The words toothless, inept and inconsistent can be used interchangeably for the Indian bowlers who have been selected as part of the World Cup squad.
Over the years the Indian attack could be accused of being unbalanced but not incompetent, but the latter is a far more accurate description of the current crop.
These players are lacking in not only experience but also seem to lack in application, as was adequately demonstrated in the recent Test series against Australia. The bowlers did not manage to take 20 wickets in a game even once.
Poor spin options
Traditionally India has always relied on spin to do most of its wicket taking abroad, though this did change in the 2000s. Even in the World Cup win in 2011, the contributions of Zaheer Khan and Munaf Patel cannot be forgotten.
But in the past India always had quality spin bowlers who were match winners in their own right. Neither Ashwin nor Jadeja can be categorised as wicket taking bowlers in foreign conditions, though both can do a decent job of holding up an end.
But modern day limited overs cricket requires a spinner to be an attacking one, and simply drying up runs does not yield much unless there is a bowler who can provide breakthroughs from the other end.
In the seam bowling department MS Dhoni has options which no captain would be envious of. Ishant Sharma, Mohammed Shami, Umesh Yadav and Bhuvneshwar Kumar aren’t the most consistent or disciplined bowlers.
A look at their economy rates over the last one year would stand testimony to the fact. Both Shami and Yadav, who are supposedly India’s strike bowlers, leak over six runs per over on average.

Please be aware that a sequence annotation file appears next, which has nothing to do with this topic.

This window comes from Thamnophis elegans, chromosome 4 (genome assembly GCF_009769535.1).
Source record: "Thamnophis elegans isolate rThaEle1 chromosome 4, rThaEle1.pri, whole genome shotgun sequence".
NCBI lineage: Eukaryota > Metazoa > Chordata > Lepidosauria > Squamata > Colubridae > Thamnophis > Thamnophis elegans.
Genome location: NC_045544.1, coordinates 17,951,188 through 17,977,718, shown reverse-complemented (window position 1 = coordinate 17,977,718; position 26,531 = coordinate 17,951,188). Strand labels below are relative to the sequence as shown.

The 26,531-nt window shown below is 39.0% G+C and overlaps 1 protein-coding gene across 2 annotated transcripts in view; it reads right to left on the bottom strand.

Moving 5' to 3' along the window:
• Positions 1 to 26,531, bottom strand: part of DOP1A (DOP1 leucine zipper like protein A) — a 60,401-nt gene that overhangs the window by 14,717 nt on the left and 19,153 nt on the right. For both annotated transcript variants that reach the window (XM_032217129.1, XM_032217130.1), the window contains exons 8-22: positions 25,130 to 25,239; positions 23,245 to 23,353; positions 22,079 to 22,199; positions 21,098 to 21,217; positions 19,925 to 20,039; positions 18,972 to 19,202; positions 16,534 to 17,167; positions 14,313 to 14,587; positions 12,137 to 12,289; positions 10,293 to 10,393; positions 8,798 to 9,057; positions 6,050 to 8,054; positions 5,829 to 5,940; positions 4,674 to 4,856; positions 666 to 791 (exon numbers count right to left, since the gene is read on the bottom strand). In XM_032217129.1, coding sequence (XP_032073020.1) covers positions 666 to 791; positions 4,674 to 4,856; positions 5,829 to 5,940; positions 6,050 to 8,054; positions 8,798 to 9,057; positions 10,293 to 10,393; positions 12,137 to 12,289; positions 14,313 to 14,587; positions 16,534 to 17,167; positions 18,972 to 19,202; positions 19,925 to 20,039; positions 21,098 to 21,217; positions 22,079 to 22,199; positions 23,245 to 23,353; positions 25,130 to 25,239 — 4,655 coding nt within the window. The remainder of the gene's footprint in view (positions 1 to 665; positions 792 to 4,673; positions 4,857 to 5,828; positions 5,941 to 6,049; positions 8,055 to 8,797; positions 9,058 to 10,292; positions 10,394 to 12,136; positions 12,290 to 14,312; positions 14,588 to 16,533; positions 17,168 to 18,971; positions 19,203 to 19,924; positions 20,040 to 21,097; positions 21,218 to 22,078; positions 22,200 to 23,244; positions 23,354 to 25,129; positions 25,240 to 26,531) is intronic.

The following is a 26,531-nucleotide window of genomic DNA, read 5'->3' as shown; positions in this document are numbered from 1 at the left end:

Kumar while steady and consistent doesn’t threaten the opposition unless the conditions aid swing bowling as it did in England. The new ball pair will be chosen out of one of the these three, but death bowling is an even greater concern for India.
Death bowling worries
On more than five occasions in 2014 India away 100 runs or more in the last ten overs, this making the difference between India winning or losing the game, and Sharma has been the most culpable of the bowling unit.
He is probably the best bowler India possesses at the moment but he is another who is neither an attacking option nor a defensive one. The 26-year-old has often been touted as the leader of the bowling attack but, despite being around for a long time, he cannot lay fair claim to that title as he has never delivered match winning performances in one day internationals.
The all rounders in Axar Patel and Stuart Binny are not very different from the main bowlers in that they are not wicket taking and can be quite erratic. Patel may also fail to be picked given his similarity to Jadeja.
In this World Cup India also does not have the presence of Zaheer Khan who was the guiding force for many of these bowlers over the years. His experience is vital even if not seen in a playing role. It would not be a bad idea for India to hire him as a consultant for the duration of the tournament.
One look at the role that Allan Donald has played in the development of Dale Steyn should convince the Indian board to hire a man like Khan who is easily the most successful fast bowler Indian have had after Kapil Dev.
The Indian bowling performances will be key if they are to retain their status as world champions and, at the moment, it looks far from likely that this will happen.